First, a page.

Main image courtesy of Square Food Foundation
Three Bristol charities have joined forces to deliver the first in a series of new food and cookery courses in Knowle West to help improve the diet and health of people with disabilities.
Local cookery school Square Food Foundation, Brandon Trust and Milestones Trust have started the new Healthy Me course – working with people with disabilities and those responsible for their care.
It aims to ensure everyone involved in daily meal planning, shopping and cooking has the same understanding of what is a healthy diet and has learned the same skills to achieve it.
The course, supported by NHS Bristol North Somerset and South Gloucestershire Clinical Commissioning Group (BNSSG CCG), instills the principles of healthy eating – providing simple food preparation skills and supporting learners to make the connection between what they eat and their physical and mental health.
BNSSG CCG says poor diet is associated with negative health outcomes and this is especially evident among people with disabilities.
Director of Nursing and Quality at BNSSG CCG, Rosi Shepherd, says: “Maintaining a balanced diet may seem straightforward for many of us, but a lack of knowledge on how to cook and eat healthily for people with learning disabilities does have a negative impact on the risk of long-term health conditions and shortens life expectancy.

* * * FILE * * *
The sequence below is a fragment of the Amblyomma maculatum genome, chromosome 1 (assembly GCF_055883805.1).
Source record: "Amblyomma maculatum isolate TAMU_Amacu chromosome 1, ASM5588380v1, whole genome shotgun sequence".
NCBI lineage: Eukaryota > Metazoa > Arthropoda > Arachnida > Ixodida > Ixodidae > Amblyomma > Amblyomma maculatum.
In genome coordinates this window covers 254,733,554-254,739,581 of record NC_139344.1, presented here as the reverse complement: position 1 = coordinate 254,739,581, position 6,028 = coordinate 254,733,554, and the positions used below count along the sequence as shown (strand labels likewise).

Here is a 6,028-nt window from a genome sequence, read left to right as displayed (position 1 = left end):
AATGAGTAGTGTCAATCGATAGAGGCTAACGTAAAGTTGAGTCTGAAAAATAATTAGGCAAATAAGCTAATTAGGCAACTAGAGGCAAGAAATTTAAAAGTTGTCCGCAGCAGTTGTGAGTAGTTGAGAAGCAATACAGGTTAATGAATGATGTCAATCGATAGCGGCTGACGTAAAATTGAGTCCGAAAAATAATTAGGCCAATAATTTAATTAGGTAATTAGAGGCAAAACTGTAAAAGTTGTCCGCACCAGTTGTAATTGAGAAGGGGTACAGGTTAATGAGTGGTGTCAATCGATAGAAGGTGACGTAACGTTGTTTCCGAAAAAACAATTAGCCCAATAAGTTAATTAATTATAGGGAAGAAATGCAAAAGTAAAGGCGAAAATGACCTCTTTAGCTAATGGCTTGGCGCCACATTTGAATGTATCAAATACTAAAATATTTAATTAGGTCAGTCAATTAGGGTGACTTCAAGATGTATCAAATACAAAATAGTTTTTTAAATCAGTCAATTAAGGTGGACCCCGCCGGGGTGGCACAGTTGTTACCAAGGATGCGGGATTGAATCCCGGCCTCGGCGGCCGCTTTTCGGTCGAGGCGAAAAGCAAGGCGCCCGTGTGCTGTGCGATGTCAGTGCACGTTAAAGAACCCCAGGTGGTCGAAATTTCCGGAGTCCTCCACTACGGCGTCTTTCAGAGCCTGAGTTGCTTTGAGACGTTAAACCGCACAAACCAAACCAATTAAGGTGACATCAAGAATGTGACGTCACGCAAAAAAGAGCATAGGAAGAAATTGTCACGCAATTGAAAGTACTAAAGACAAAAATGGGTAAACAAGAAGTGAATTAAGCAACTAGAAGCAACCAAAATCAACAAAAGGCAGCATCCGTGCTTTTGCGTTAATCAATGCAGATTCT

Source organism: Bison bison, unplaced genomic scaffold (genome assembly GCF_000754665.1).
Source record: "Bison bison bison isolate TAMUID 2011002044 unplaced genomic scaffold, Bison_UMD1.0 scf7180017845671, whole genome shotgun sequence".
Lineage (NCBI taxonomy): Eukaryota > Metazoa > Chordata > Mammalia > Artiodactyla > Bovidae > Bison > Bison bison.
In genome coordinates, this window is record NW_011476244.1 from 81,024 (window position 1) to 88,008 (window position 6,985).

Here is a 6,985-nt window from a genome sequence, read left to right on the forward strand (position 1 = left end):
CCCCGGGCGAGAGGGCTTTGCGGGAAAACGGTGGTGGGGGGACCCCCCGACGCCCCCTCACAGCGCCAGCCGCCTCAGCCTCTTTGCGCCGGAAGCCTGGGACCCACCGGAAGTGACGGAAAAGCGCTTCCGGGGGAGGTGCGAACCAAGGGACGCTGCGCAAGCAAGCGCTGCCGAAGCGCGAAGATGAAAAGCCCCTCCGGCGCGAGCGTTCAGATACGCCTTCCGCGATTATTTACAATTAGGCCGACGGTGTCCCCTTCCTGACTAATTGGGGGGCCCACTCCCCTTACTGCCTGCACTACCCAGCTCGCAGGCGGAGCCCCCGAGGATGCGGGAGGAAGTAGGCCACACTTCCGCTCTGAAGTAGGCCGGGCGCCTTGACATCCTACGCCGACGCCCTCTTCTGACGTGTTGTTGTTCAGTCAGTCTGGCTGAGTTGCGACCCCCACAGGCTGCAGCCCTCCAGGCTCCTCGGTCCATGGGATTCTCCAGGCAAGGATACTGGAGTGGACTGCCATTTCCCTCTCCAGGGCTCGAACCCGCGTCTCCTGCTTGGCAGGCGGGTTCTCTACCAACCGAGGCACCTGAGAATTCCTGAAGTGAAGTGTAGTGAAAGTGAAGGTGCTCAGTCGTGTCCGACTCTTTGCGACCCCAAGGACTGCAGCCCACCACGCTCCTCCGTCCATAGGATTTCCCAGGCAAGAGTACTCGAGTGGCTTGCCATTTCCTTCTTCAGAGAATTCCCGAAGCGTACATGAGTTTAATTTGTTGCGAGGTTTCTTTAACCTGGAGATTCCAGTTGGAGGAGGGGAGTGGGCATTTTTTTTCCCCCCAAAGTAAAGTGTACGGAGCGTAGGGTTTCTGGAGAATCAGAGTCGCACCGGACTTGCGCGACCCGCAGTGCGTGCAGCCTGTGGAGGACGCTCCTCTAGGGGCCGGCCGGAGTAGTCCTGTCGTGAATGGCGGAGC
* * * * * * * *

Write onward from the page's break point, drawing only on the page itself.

“This new initiative provides hands-on, simple steps to make healthy eating more enjoyable and part of an every-day routine for people with learning disabilities and their carers. We’re really excited to see this innovative new programme develop and benefit the lives of local people.”
Delivered by Square Food Foundation from its teaching kitchen at The Park in Daventry Road, learners will work together to cook a range of healthy dishes with a focus on fruit, vegetables, wholegrains and fibre. Along the way, they’ll gain practical and planning skills and key nutritional knowledge about maintaining a healthy diet.
Session topics will include knife skills, healthier baking, cooking with spices and breakfast ideas. At the end of every session, learners will take home a DIY recipe kit – with all the ingredients and instructions they need to cook a dish from scratch at home.
Square Food Foundation Founder and cookery teacher, Barny Haughton says: “We know that people with disabilities are more at risk from poor health outcomes linked to diet, and that they often depend on other people for their shopping and cooking. By equipping people with LD and those that support them in their everyday lives with exactly the same skills and knowledge, we’re removing a barrier to better health.”
The Healthy Me course starts on 6 May and runs once a week for 12 weeks. Each programme will have space for 12 learners – six supported people and their support workers.
For more information on Healthy Me, visit www.squarefoodfoundation.co.uk/healthy-me